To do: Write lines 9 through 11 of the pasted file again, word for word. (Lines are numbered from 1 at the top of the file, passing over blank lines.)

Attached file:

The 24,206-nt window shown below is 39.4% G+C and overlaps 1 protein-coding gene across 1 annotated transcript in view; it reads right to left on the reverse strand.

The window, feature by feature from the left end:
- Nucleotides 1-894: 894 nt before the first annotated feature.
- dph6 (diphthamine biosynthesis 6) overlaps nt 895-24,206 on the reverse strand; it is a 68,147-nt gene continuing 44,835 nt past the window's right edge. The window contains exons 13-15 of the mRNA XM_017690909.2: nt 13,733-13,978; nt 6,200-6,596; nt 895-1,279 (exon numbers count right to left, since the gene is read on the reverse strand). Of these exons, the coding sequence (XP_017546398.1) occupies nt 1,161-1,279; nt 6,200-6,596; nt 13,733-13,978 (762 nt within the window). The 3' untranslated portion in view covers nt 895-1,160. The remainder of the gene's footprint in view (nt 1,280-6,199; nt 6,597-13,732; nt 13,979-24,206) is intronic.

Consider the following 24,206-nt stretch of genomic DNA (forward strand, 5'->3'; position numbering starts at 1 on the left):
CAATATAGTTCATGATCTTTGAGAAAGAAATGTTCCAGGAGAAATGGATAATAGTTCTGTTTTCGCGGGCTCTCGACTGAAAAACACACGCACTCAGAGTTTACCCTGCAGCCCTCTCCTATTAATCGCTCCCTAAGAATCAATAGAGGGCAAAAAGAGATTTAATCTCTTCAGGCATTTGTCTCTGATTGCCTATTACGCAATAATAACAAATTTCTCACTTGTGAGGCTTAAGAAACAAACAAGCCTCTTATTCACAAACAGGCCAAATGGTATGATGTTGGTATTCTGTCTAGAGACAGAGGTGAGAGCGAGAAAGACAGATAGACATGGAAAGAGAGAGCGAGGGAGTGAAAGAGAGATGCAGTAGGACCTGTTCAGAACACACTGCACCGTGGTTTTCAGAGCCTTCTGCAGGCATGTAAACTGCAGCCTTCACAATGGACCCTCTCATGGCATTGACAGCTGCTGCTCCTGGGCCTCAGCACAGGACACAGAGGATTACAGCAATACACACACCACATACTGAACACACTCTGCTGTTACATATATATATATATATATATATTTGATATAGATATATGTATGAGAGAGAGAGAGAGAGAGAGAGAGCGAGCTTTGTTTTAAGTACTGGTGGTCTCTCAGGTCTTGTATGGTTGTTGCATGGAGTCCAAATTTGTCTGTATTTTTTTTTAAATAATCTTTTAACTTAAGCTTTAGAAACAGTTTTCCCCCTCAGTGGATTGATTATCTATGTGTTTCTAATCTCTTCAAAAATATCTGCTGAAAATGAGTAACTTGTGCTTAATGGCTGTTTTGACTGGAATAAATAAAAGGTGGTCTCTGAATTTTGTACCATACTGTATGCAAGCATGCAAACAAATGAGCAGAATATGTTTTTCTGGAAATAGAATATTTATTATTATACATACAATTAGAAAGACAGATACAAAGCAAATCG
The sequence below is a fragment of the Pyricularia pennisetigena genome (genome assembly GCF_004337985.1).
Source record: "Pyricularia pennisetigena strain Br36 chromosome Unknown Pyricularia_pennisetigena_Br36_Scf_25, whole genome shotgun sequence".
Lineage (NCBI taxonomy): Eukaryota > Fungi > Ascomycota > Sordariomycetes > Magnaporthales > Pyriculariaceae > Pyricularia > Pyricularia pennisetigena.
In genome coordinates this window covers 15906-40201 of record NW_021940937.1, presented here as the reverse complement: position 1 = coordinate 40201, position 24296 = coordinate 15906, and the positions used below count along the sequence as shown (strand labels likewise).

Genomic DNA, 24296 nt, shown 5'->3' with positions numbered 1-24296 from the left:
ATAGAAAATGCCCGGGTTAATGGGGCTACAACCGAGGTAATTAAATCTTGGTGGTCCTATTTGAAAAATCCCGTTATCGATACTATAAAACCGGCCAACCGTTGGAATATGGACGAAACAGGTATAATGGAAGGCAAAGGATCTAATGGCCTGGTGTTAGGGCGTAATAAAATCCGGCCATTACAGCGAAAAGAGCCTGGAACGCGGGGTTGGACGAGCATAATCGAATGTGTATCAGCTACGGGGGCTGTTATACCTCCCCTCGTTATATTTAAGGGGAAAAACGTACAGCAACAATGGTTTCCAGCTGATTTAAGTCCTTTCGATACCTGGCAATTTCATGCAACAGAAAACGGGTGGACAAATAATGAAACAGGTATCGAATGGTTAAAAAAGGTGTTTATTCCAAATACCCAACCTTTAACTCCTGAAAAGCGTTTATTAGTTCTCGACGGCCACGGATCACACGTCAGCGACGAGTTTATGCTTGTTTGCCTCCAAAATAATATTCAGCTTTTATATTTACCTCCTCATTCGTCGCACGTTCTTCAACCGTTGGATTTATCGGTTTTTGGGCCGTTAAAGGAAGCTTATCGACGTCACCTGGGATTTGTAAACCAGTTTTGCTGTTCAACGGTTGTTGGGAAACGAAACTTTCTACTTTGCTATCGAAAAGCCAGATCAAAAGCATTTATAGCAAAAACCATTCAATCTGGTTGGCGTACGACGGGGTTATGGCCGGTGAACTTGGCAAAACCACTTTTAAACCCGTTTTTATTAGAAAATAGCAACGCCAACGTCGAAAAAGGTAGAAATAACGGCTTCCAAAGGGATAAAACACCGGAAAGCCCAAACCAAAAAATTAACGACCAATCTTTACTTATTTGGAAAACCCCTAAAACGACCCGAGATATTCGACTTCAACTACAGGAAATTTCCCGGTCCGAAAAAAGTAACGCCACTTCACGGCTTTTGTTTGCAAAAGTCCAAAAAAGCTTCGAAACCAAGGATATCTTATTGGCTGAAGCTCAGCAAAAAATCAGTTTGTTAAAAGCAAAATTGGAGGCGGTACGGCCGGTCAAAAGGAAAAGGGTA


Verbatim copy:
Lineage (NCBI taxonomy): Eukaryota > Fungi > Ascomycota > Sordariomycetes > Magnaporthales > Pyriculariaceae > Pyricularia > Pyricularia pennisetigena.
In genome coordinates this window covers 15906-40201 of record NW_021940937.1, presented here as the reverse complement: position 1 = coordinate 40201, position 24296 = coordinate 15906, and the positions used below count along the sequence as shown (strand labels likewise).

Genomic DNA, 24296 nt, shown 5'->3' with positions numbered 1-24296 from the left: